This got lost in the shuffle of the book coming out and my subsequent trips to Alsace, Berlin, and London– I reviewed John Jeremiah Sullivan’s Pulphead (FSG) for Writing in Public, a book which took me slightly outside of my comfort zone as a reader but which was well worth it. An excerpt:
Sullivan is a study in contrasts: a one-time born-again Christian and a liberal-minded critic, a Southerner and a darling of the New York literati, a goofy dude and a sober social conscience. He is, therefore, in an ideal position to explore the shady byways of American identity. His essay on the Tea Party, “American Grotesque,” features just this kind of intellectual magnanimity, even if he does (as he must) eventually come down on “our side” of the fence. “Today is September 12, 2009. We are marching,” he writes. We begin to meet the other marchers: “I want my America back,” reads one of their placards. It isn’t clear for certain whose America the sign refers to until we see another sign of Nancy Pelosi’s enlarged face, into whose open mouth the crowd is tossing Lipton tea bags. “It’s only fair,” Sullivan comments. “Liberals made fun of us because, at first, we didn’t know what ‘tea-bagging’ meant (…) Now we’re turning the joke back on them.” In the very next paragraph, we see a person standing on a garbage can wearing an Obama mask and a little gold crown, sporting “a bright purple pimp’s coat with faux-leopard-skim trim.”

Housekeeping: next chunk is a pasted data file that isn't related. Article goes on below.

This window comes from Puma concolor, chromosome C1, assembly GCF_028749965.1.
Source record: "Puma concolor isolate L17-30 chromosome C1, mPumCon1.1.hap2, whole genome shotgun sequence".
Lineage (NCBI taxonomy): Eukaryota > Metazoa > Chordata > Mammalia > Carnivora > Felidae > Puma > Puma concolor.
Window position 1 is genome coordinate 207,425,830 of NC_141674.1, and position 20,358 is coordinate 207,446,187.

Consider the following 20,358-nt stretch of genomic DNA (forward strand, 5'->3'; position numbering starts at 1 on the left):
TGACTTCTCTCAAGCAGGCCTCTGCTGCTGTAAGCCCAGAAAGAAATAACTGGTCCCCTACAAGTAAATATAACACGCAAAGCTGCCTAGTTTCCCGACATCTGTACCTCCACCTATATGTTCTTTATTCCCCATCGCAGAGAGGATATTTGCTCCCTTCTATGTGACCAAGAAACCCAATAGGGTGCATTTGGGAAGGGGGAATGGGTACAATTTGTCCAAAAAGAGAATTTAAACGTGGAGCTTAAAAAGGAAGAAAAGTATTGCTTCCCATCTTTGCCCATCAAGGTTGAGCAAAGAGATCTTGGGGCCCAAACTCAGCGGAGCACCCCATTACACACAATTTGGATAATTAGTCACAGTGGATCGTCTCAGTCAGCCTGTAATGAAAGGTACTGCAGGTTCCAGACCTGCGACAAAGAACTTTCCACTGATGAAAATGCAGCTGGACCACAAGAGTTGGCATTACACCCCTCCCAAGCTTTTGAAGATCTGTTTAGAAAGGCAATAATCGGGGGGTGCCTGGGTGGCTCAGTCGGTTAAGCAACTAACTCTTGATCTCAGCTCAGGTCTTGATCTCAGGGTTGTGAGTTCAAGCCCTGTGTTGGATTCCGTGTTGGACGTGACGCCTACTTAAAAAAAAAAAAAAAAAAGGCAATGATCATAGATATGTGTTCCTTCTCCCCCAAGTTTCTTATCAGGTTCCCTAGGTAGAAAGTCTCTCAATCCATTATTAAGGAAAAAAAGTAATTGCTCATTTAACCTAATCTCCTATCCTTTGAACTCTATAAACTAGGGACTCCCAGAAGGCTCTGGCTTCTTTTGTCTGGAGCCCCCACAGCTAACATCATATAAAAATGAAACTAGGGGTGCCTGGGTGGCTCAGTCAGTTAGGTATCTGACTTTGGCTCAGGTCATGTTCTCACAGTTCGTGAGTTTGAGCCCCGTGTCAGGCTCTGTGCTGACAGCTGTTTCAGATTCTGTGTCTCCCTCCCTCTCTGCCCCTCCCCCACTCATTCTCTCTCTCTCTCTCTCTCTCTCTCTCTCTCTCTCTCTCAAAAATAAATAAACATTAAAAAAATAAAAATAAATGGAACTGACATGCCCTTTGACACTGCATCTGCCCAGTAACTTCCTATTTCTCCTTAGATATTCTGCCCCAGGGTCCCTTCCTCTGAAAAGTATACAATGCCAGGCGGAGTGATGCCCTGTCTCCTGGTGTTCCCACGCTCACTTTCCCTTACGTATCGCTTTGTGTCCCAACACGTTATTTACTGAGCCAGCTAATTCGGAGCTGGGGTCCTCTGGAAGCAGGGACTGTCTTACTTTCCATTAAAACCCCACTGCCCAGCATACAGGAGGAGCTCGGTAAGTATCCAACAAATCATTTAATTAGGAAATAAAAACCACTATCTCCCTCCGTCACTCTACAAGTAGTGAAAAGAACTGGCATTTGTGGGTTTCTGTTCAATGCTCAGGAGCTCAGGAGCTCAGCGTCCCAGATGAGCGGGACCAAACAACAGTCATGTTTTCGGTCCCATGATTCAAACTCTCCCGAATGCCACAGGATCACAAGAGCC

Throughout this first part of the essay, Sullivan casts himself as a reasonably-minded member of an unspecified political rally. As he begins to mention its heroes— “[Glenn] Beck is an entertainer. We love him, but he goes over the top” — we know we’re at a Tea Party gathering, and we’re confused about what we’re doing there. It’s not until after the rally, back at the hotel, that it becomes clear why Sullivan has included himself in the “we” of the lunatic fringes of the Republican Party: he is there with his first cousin, an insurance executive from Kentucky whose politics are radically different from Sullivan’s. He gets into it with his cousin: “Didn’t the crap those people were spewing originate in the e-mail accounts of lobbyists and ‘former CEOs’ and other cynically interested types? Why else would these citizens purport to fear ‘socialized medicine‘ so intensely?” By the end of the essay, Sullivan is wishing his cousin luck and hoping for him to fail.